The energy sector suffers from the same shortage of STEM graduates as other business sectors in the UK. Specific skill deficits are emerging, however, because of the rapid deployment of new technology in the oil and gas sector and the growth of smart systems in power generation and distribution. The gaps are not always obvious. Just as North Sea divers saw their pay cheques spiral in the 1970s and early 1980s after the discovery of North Sea oil, drone pilots’ pay has sky-rocketed in recent years because drones are increasingly being used to inspect assets such as pipelines, power plants and rigs. Inspecting assets can be dangerous and expensive because workers are exposed to changing weather conditions and the assets must typically be shut down while their condition is assessed.
Other sectors facing critical skills shortages include cybersecurity, Al and data analytics. The rollout of smart meters in UK homes is just the start of a wave of new technologies that will allow industrial, commercial and residential consumers to buy energy more flexibly. The Internet of Things is already having an impact on energy-intensive processes in industry and manufacturing. New technologies that use the Internet to optimise energy use, and that allow consumers to control their own energy use more flexibly, have become a dynamic growth area for start-up businesses. As one delegate at a BIEE conference told me, “the grid edge” is the hottest area in energy today.
Much has been written about the disruptive nature of technological change in the power sector. The degree to which companies will have to transform their structures and business models in response to this change has been less discussed. However, the revolution in the function and operation of corporations may be the single biggest change in the transition to a hyper-smart power economy.
Traditionally, national energy systems – whether for the delivery of power or fuels – have involved centralised organisations, often national monopolies or oligopolies. Their output is then transmitted to distribution centres and on to end-users through a supply chain that is planned centrally, either at the headquarters level or through tiers of delegated control. Until recently, such companies were typically vertically integrated and hierarchically structured.
The emergence of smart systems, higher levels of automation and a switch from centralised to distributed models of power supply and demand will have a profound effect on such companies. ‘Blockchain’ technologies and smart grids will allow companies to contract for power supply directly with each other. Indeed, it is not only companies that will have this ability. Neighbourhoods and even individual households will be able to exchange the power they generate on their own terms, possibly even using their own currencies or other means of exchange. Demand-side management systems, which enable customers to negotiate with multiple suppliers on the detailed profile of their energy use, will require a new mindset from those prevailing in the traditional process-led and hierarchical organisations that have dominated the industry.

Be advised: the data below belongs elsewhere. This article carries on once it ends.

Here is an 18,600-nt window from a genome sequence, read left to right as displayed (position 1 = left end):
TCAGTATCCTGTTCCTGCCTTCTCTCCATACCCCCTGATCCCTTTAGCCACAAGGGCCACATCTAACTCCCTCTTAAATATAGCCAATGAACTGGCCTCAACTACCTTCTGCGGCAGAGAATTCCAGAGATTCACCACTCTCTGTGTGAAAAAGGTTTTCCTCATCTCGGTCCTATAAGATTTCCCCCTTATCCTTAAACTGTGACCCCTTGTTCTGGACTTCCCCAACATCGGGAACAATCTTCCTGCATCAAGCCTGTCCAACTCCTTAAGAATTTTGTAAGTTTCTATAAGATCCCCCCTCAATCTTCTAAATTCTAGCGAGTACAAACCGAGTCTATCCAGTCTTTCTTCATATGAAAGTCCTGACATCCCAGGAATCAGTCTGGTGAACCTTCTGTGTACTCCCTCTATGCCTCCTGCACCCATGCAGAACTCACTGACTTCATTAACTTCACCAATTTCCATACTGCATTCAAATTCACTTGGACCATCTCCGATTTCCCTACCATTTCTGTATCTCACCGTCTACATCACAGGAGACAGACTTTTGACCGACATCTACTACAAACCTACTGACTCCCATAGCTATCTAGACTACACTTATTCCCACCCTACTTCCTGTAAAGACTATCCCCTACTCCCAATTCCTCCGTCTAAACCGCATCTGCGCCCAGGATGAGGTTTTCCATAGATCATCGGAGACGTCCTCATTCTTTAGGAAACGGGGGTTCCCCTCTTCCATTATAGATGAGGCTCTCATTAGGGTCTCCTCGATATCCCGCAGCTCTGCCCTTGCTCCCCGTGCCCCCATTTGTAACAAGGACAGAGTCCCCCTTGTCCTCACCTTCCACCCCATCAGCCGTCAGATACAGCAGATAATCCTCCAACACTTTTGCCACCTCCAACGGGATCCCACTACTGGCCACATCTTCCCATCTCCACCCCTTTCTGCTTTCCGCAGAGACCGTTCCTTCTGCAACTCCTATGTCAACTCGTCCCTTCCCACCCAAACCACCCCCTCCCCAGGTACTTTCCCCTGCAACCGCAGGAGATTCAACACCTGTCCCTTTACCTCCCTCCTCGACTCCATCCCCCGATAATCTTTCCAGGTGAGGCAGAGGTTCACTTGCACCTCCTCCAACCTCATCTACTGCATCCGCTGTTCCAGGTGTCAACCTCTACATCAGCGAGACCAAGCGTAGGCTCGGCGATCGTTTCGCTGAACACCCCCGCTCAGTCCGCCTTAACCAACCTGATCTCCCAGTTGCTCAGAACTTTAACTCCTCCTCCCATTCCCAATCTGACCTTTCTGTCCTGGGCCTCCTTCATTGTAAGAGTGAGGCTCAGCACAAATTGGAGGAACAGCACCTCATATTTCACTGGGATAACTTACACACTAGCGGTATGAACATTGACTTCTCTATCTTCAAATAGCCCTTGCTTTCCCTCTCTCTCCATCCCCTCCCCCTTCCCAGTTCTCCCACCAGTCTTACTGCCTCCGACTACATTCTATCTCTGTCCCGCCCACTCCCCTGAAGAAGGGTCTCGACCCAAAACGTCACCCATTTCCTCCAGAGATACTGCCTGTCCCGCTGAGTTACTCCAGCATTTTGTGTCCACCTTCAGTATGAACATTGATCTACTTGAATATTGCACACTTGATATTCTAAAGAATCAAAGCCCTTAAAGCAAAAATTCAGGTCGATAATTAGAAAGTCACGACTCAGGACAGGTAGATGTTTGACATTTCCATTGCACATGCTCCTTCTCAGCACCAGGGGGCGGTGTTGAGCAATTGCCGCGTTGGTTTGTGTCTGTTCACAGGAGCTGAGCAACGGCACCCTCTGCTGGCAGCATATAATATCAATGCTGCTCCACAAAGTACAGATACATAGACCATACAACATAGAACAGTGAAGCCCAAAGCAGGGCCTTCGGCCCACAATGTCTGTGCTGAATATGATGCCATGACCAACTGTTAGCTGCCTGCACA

Dizzying technological change will necessitate that companies also transform themselves. This new complexity will redefine the skills required by the workforce.
Getting the Skills Mix Right
Faced with the prospect of rapid, disruptive change, the rapidly evolving UK energy sector will need staff with flexible skills and a life-long learning approach. STEM graduates have been in short supply and will always be in demand, but the need for talented communicators and graduates with creative skills has been largely ignored by energy companies.
I see two main challenges in meeting the needs of the energy workforce in the next decade:
The first challenge is to get new talent into the industry. The energy workforce – not only in the UK but around the world – lacks diversity, and that makes it unattractive for women and young people to join. It also lacks in ethnic diversity, although the record has improved. The stereotype that the industry is dominated by white middle aged male engineers is not quite accurate, but it is also not that far off the mark. That has to change.
The engineering focus also needs to evolve. Demand for STEM skills is high, but as the architecture of the energy industry changes, so too will be the need for creativity and communication, for people with the ability to engage with communities and to co-create visionary solutions.
The second is not to lose the experience of those who have been in the industry for decades. This will involve re-skilling the workforce.
It is difficult for people outside the energy sector to grasp the scale of the industry. As the world population increases from 7.5 billion to potentially around 10 billion people by 2050, the challenge is not only to deliver energy in new ways, but to deliver it on a huge scale.
The thousands of UK oil and gas workers looking for new jobs have a reservoir of expertise and experience in delivering energy at scale. This should not be abandoned as we make the switch to a low carbon future. It is valuable to meet the UK’s energy needs but can also establish the UK as a global leader in low carbon energy at scale.